I have long thought that it would be great to have a tree to represent every county across Britain. Have your say in an online survey.
I’m sure that we would all have different views as to what tree should represent a county. Some may be obvious, others more obscure:
- the last of our mature English Elms to represent East Sussex
- sweet apple for Herefordshire
- rowan for Dyfed
- Scots pine for Grampian
- pear for Gloucestershire
- Sitka spruce for Northumberland …?
Maybe these are too obvious, so why not have your say? I’ve created a simple online survey using Survey Monkey called A tree for every British county.
To keep it simple the survey allows users to select just one tree for a county at a time. Feel free to take part in the survey as many times as you wish, selecting a different county each time though please!
I have ideas for using the results in a couple of novel ways and will publish the results here of course. I’ll keep the survey open for a while with the hope that this will attract more interest.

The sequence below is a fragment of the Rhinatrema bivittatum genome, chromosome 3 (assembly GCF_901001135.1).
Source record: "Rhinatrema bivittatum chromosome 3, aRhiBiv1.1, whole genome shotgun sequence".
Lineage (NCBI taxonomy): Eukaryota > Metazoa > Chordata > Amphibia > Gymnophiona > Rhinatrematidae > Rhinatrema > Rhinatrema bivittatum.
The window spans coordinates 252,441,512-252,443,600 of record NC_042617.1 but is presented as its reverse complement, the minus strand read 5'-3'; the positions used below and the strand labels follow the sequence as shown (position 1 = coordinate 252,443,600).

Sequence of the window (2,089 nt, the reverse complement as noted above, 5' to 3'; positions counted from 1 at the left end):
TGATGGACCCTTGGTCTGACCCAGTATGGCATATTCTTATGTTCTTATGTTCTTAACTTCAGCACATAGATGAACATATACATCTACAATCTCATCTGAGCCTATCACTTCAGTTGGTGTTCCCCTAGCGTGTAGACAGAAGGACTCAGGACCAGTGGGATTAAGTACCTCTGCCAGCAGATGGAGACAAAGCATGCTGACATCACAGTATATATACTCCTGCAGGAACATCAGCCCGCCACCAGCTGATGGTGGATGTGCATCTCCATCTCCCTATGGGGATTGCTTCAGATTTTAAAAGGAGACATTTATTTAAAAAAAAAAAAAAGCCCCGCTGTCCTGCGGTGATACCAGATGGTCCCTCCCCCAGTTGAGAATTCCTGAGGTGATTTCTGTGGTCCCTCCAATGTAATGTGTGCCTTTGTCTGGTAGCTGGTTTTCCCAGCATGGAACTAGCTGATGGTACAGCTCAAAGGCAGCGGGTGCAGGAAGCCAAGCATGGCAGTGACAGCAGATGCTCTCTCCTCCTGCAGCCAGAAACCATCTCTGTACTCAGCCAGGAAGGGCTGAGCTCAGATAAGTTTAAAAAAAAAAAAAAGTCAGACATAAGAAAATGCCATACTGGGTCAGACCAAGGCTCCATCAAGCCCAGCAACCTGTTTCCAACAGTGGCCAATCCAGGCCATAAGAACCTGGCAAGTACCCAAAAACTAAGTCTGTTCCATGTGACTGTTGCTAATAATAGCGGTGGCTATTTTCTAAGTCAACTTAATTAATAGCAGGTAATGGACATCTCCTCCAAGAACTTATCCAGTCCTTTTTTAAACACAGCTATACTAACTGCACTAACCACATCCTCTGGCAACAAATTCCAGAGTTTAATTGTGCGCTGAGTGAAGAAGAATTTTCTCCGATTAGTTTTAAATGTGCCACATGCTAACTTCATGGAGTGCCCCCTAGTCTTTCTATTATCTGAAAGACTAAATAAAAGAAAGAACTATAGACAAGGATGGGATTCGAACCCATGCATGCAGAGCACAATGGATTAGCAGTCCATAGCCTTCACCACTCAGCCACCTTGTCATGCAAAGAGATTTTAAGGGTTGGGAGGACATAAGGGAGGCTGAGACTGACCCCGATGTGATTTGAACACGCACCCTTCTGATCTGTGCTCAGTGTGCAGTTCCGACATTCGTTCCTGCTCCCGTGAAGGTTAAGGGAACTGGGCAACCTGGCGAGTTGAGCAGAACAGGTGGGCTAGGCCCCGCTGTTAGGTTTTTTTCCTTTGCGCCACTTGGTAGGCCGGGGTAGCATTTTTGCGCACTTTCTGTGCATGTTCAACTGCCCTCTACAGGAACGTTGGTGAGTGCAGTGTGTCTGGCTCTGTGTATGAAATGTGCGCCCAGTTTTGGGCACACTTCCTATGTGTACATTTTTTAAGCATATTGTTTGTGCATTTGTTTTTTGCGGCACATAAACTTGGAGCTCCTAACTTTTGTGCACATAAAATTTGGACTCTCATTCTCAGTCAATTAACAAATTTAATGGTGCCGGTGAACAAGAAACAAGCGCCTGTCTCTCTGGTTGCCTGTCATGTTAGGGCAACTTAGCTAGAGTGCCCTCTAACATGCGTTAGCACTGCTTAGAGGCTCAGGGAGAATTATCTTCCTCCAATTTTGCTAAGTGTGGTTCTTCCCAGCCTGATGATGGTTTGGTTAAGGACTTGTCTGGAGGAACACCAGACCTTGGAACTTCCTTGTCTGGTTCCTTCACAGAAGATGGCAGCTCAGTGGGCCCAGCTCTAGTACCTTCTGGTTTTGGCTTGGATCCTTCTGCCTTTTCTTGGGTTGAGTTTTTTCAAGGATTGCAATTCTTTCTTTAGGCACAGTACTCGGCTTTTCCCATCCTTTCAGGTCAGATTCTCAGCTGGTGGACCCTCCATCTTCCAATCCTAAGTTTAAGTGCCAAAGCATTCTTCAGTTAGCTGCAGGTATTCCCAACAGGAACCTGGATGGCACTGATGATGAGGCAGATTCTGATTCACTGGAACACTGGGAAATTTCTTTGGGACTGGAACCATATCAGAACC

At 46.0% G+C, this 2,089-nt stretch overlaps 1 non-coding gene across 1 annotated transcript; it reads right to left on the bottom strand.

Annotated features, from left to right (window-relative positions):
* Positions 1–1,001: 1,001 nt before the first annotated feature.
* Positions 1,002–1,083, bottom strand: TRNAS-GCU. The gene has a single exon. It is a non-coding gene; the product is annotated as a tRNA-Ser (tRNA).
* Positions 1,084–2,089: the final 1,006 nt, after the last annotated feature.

May 20, 2013
May 9, 2013
April 28, 2013
April 18, 2013
We wrote recently about a visit to a forest in Wales to make one of the last treescape drawings for The New Sylva (read more). While we were on location Gabriel Hemery set up a camera and during the course of six hours took 600 photographs of Sarah Simblet at work with a view to making a short time lapse film.
April 6, 2013
It is one year until The New Sylva is published in April 2014 and several milestones have been reached.
Gabriel Hemery has finished drafting the manuscript; before editing the word count stands at 125,000 words. Sarah Simblet has completed more than two-thirds of the drawings with just 60 (out of a total of 200) to go before the ultimate deadline of November, when the book goes to print.
March 16, 2013
Regular readers will know that the authors have been searching for the best example of a venerable ash tree in Britain to feature in The New Sylva (read the story).
Yesterday we visited the chosen ash tree. It is growing in the ancient deer park at Moccas in Herefordshire, among dozens of other ancient oak and sweet chestnut trees.